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Vodacom Leads South African Mobile Subscriber Growth Amid Economic Challenges

Published December 31, 2023
7 months ago

Vodacom has emerged as the apparent victor in South Africa's mobile network operator tussle for subscribers throughout the first three-quarters of 2023. During a period mired with challenges ranging from persistent load-shedding to economic tribulations, Vodacom not only stayed afloat but also experienced a healthy increase in subscriber numbers, according to a recent MyBroadband analysis.


In contrast, competitors have been battling hard tides. Vodacom's growth stood out even more vividly against the backdrop of its rival MTN's plateaued consumer base and the declining subscriber counts of Telkom and Cell C. Yet, strikingly, Vodacom managed to boost its base by 5.8%, adding nearly 2.6 million users and raising its market share amongst top operators from 40.5% to 42.8%.


MTN, during the same period, only mustered a 0.7% increase in its customer base—a nominal uptick in subscribers, considering the roughly 260,000 additional users. The modest growth has marginally edged its market share upwards. However, it's Vodacom's proactive investment strategy in backup power systems, seemingly paying off, enabling it to keep towers online amidst load-shedding woes that perhaps scored high with consumers.


The impact of load-shedding has been significant, with cellular towers needing high-capacity backup solutions to combat long-duration power cuts effectively. Both Vodacom and MTN sank considerable capital into these emergency power mechanisms, a move that may have given them an edge over their smaller competitors in retaining and attracting customers who value consistent connectivity.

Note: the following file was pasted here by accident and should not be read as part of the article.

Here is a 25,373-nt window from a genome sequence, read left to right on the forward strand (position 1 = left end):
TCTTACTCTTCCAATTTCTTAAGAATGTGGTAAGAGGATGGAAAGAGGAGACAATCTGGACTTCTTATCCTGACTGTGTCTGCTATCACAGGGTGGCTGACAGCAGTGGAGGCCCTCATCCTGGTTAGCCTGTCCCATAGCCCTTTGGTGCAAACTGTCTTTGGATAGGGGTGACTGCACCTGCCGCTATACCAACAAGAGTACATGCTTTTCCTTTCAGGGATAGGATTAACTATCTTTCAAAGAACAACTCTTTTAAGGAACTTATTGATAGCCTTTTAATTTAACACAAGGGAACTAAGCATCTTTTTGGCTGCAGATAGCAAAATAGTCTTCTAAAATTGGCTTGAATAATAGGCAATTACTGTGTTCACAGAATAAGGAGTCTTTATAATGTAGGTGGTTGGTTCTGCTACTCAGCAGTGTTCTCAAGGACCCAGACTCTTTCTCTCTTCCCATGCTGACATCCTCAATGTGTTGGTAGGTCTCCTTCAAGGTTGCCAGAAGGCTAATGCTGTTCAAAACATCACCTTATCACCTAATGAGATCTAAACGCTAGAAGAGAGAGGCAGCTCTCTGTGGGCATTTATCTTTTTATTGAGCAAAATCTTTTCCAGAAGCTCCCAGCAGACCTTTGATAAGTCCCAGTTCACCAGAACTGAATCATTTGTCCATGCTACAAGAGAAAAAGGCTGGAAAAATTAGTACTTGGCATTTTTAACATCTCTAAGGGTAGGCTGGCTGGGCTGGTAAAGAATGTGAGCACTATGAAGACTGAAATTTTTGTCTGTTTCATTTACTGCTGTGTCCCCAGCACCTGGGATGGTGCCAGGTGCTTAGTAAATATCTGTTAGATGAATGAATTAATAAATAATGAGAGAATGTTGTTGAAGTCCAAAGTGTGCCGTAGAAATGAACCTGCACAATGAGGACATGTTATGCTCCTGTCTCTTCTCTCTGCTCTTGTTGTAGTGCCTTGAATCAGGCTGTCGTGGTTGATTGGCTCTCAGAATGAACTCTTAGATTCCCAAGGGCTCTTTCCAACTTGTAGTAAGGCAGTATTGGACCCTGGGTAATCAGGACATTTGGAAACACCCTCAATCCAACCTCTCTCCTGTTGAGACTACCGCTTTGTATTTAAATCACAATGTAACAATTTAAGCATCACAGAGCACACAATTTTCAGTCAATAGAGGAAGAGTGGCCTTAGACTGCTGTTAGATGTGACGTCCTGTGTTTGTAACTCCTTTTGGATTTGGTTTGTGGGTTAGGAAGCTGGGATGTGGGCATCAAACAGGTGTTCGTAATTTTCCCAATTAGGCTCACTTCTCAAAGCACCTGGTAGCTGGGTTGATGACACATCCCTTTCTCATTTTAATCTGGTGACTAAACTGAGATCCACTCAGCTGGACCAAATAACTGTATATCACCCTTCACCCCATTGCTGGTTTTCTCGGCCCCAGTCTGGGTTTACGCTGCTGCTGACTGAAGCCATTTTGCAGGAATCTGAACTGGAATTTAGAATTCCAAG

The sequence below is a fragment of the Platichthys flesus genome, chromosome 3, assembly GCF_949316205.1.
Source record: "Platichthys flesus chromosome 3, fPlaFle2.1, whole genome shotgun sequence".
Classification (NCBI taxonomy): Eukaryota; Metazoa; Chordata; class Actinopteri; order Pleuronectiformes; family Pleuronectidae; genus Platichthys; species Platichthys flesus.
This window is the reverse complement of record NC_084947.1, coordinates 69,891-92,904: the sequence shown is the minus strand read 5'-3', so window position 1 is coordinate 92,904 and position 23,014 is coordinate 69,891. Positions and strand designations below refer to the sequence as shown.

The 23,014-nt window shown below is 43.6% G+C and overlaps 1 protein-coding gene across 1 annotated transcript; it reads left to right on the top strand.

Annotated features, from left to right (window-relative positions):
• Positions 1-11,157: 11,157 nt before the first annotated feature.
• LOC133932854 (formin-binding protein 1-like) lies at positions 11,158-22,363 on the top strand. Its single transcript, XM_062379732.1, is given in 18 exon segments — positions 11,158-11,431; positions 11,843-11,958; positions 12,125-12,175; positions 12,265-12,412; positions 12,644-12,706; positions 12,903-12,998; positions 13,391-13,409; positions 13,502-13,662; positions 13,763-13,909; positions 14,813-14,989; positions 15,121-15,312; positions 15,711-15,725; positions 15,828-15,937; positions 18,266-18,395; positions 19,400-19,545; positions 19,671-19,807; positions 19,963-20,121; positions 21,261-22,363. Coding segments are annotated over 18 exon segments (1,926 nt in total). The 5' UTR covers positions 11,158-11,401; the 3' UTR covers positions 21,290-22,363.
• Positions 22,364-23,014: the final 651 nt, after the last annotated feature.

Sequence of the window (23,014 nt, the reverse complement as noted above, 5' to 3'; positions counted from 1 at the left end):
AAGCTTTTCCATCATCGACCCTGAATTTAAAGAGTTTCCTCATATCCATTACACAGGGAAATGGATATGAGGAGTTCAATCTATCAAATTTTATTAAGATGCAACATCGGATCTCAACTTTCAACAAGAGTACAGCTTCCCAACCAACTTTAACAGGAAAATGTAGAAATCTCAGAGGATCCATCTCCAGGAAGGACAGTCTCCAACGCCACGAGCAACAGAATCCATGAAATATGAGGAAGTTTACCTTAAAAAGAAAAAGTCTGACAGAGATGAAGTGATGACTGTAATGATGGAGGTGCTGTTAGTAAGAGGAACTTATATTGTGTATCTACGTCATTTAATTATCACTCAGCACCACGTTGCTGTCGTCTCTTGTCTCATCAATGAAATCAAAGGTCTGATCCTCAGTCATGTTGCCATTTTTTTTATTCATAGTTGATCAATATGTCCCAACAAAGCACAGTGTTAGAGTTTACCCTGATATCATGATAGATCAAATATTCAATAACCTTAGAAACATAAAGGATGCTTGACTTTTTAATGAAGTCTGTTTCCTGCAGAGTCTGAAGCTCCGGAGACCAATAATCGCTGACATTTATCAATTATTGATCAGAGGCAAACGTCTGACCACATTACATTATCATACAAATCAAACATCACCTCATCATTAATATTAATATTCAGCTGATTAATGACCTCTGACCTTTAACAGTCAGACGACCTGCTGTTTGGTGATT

Due to the economic belt-tightening, buyer behaviors have shifted, with many consumers growing increasingly budget-conscious, thus prioritizing affordability in mobile products. The situation spells out particularly troubling times for an industry already caught in an uphill battle against infrastructural issues. Despite these odds, Vodacom recorded favorable numbers by the close of September 2023, ticking its customers up to approximately 47.26 million from the previous count of 44.67 million at 2022's year-end.


This trend did not extend to all, as Telkom and Cell C found themselves on the losing end of the spectrum. Telkom's descent saw a 1.4% drop in its customer base, while Cell C faced a steep 22.6% plunge, amounting to a loss of 2.4 million subscribers. Notably, Cell C's dwindling customer numbers also reflect a strategic pivot to eliminate lower-value subscribers to bolster its average revenue per user. These contrasting narratives underscore the intense competition within South Africa's telecommunications sector.


Rain, an emerging mobile network operator, remains somewhat of an anomaly. Though fully launched in May 2023, Rain was not included in the subscriber tallies as recent figures were not made available, leaving industry watchers curious about its market penetration. Rain has chosen a rather niche market entry point by bundling mobile SIMs with active fixed-5G packages, thus bypassing a direct competition stance with more established MNOs. How this strategy plays out for the company in terms of subscriber acquisition remains to be seen.


The overarching impact of these developments in the telecommunications landscape is a minor total cumulative growth of 0.1% in mobile subscribers across South Africa's four chief operators. This negligible rise paints a picture of an industry at a pivotal crossroads grappling with both infrastructure and economic trials, with operators having to innovate and vigorously compete to maintain and expand their consumer bases.



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